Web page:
Union flags at England games seem to have had the same sort of fate. Look back to the videos of England playing in the 80’s, or even Italia 90, and you will see England fans adorned in the red, white and blue of the Union flag, with just a spattering of the St. Georges flag. Now, the St. Georges flag dominates the football stadiums which England play in, and they are used on all the merchandise which is sold prior to any tournament.

Has the Union Flag been relegated to decorating novelty items to sell in London souvenir shops, or in a rush of nostalgia, will England fans bring our their old and dusty flags which are buried in the loft and remember the England support of old?

The Union flag is a literal representation of the unification of England and Scotland, and it also represents Wales although there is a physical symbol for Wales on the flag. It was created using the popular symbol today – the St. Georges cross, overlaid onto the Scottish flag, known as the St. Andrews, to create the flag we know of today. The flag hasn’t been adopted by law as the flag for the UK, however it has become the flag to represent the UK through its usage.

In contrast to the flag which represents a number of countries, the St. George’s cross or flag is representative of England alone, although the patron St. George is the patron saint of many countries. Up until 1959, the Cross represented both England and Wales, but since Wales got their own flag, it has been associated solely with England.

It’s hard to explain the recent resurgence in popularity for the Cross in fans, as there doesn’t seem to be much information as to why they’ve dropped the Jacks and picked up the Crosses. Some will argue that with Scotland and Wales attempting to separate themselves from English parliament, then perhaps football fans are also reflecting how all the nations now feel separated from one another, and now use separate flags to represent this.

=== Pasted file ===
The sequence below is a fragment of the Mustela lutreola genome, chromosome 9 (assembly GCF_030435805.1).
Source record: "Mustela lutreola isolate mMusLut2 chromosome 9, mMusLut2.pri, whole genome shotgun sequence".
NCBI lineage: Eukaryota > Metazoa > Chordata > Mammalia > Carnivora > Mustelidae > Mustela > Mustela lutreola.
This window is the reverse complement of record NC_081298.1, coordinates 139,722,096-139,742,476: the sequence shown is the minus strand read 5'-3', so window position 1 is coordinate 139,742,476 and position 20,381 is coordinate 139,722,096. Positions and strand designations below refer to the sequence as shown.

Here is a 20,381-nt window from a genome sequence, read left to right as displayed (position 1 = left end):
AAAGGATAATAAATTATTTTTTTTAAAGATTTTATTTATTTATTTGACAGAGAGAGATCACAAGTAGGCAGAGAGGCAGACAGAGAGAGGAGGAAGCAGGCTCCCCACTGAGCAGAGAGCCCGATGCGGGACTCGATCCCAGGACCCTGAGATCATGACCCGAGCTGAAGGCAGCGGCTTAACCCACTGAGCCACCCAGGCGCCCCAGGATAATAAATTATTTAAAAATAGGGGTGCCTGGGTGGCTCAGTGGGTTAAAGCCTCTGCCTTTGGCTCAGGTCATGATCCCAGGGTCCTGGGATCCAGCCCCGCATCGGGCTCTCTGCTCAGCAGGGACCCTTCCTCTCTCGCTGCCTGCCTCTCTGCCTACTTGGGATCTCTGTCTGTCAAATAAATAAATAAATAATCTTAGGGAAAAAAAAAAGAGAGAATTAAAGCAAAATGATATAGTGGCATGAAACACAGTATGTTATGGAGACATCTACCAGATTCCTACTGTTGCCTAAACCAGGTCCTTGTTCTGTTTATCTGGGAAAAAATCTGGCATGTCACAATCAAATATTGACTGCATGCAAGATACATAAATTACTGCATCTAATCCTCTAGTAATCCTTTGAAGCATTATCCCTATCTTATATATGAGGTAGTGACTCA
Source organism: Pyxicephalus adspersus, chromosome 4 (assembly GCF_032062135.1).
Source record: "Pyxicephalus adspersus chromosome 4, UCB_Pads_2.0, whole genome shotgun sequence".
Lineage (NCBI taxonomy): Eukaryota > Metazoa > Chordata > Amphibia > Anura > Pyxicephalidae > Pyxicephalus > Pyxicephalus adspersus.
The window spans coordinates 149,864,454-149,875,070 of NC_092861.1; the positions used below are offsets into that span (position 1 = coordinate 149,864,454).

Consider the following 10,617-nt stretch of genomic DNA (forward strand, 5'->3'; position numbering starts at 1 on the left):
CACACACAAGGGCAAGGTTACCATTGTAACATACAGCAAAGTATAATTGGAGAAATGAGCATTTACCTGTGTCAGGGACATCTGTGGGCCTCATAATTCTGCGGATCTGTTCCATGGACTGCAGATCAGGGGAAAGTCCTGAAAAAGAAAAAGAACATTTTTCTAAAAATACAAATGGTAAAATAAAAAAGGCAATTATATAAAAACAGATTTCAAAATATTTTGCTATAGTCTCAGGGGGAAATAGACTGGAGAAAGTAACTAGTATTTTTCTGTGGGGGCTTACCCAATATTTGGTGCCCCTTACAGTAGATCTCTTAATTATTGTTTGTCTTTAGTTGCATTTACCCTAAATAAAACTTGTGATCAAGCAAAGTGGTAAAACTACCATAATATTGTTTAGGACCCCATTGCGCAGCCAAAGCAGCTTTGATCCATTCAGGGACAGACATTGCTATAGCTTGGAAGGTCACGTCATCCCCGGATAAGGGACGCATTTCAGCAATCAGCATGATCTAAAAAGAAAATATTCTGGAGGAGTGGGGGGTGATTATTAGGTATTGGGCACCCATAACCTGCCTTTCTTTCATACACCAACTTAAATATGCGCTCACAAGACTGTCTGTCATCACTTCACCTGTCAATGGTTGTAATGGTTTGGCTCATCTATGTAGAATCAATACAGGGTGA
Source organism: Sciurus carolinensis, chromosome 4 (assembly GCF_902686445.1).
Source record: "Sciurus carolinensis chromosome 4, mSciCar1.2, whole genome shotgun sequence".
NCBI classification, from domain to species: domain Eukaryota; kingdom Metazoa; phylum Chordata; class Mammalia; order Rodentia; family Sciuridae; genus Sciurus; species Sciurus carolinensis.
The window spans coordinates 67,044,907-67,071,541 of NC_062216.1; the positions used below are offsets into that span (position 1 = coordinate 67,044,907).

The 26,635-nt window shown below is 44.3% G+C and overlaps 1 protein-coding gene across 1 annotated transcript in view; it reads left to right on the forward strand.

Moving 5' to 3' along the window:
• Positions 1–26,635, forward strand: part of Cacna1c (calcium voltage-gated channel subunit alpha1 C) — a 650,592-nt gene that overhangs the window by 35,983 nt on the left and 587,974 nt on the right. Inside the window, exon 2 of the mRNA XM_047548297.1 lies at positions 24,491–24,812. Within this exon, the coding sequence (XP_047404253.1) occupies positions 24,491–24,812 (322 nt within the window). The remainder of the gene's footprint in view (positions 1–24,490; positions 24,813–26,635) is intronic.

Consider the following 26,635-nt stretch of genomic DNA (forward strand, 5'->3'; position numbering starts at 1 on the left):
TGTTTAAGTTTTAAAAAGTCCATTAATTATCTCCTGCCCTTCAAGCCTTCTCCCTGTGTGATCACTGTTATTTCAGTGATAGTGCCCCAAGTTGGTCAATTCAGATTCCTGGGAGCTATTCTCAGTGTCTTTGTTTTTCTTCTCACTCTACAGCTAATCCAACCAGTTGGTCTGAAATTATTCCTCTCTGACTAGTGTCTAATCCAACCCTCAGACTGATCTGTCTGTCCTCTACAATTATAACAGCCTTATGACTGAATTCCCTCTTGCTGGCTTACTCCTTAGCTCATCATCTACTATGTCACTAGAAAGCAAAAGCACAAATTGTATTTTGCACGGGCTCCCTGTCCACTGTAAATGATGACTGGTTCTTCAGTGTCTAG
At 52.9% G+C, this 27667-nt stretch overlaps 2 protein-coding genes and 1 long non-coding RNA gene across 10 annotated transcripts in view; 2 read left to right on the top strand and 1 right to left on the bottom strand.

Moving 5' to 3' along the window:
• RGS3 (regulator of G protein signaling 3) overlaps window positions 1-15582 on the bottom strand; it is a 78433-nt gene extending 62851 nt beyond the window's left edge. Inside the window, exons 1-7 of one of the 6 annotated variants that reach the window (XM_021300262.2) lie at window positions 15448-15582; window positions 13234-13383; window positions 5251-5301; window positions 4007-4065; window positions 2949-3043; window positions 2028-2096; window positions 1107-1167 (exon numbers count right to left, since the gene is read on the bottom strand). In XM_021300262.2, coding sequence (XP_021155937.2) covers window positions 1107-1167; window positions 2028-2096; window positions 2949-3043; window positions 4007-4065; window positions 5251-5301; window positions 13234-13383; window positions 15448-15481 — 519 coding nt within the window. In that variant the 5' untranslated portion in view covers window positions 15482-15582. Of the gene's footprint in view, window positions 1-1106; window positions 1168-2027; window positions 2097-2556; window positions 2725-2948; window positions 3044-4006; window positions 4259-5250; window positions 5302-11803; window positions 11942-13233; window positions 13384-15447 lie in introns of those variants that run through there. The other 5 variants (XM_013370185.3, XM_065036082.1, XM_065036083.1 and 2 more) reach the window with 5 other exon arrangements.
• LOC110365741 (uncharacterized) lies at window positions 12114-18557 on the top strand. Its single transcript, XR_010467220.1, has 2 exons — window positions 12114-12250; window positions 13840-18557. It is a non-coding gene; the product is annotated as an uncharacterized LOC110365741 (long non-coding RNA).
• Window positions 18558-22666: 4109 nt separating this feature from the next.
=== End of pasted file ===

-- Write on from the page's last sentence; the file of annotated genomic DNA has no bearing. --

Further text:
It seems that the usage of the St. Georges flag is both political and for footballing reasons. The politics of devolution could be attributed to football fans adopting a flag which is symbolic simply of England, and represents a social need for England fans to feel separate from the other nations and adopt something which is representative of England alone.

The St. George’s cross has also become a huge marketing tool. The simple red on a background of white has become a part of “Brand England”, and the selling of car flags and various adornments for the body and house in the simple flag all contributes into buying into the “Team England” brand. As stated before, the Union flag seems to be printed across anything for tourists to buy, whereas the Cross is used for the general public to be able to buy into being an England flag – a simple symbol which makes the bold statement of “I am an England fan”.

Perhaps with English fans seeking to adopt purely English symbols when supporting their national team, then this could potentially call for a rousing English anthem, rather than God Save the Queen, who is the figurehead for the United Kingdom? It’s about 20 years ago since we last saw Union Flag’s present at a World Cup tournament, perhaps in 20 years time we will be hearing an entirely different anthem to spur the England side onwards in future tournaments.

Written by Nicole Carroll

June 25, 2010 at 9:54 am

Is the tide turning for former World Cup winners?

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With Italy’s 3-2 loss to Slovakia, the World Cup bids arrivederci to the 2006 winners. Just earlier this week we saw France leave the competition in embarrassing fashion, despite being the 1998 winners and finalists back in 2006.

Is there a sense of entitlement for these teams which leads them to their own downfall, or is it living on past glories with squad players who are past their best that is now holding back these once great nations.

With only 9 players from the 2006 tournament, Italy arguably had a new squad which combined experience as well as talented youngsters. However, they’ve failed to crack a group which featured World Cup debutants Slovakia, who have ended up second in the group and now will progress in the competition whilst the Italians board the plane home, wondering how they could have changed their world cup fate.

If anything, Italy and France’s performance almost puts England group stage faring in a different light. England now see themselves in the final 16 unbeaten in South Africa, whilst fairly recent World Cup holders France had a nightmare in the group stages, and last tournament winners Italy struggled against a team who’d never appeared on the World Cup stage.

Do we still have some shocks to come in the group stages?

With only 7 former World Cup winners, could it now be the time for a new team to emerge as the future for this competition? Could this be the year for Spain or Portugal to finally realise their potential and take that World Cup crown, or will it be the usual candidates slogging it out to the final? The World Cup just got a lot more interesting.

Written by Nicole Carroll

June 24, 2010 at 4:30 pm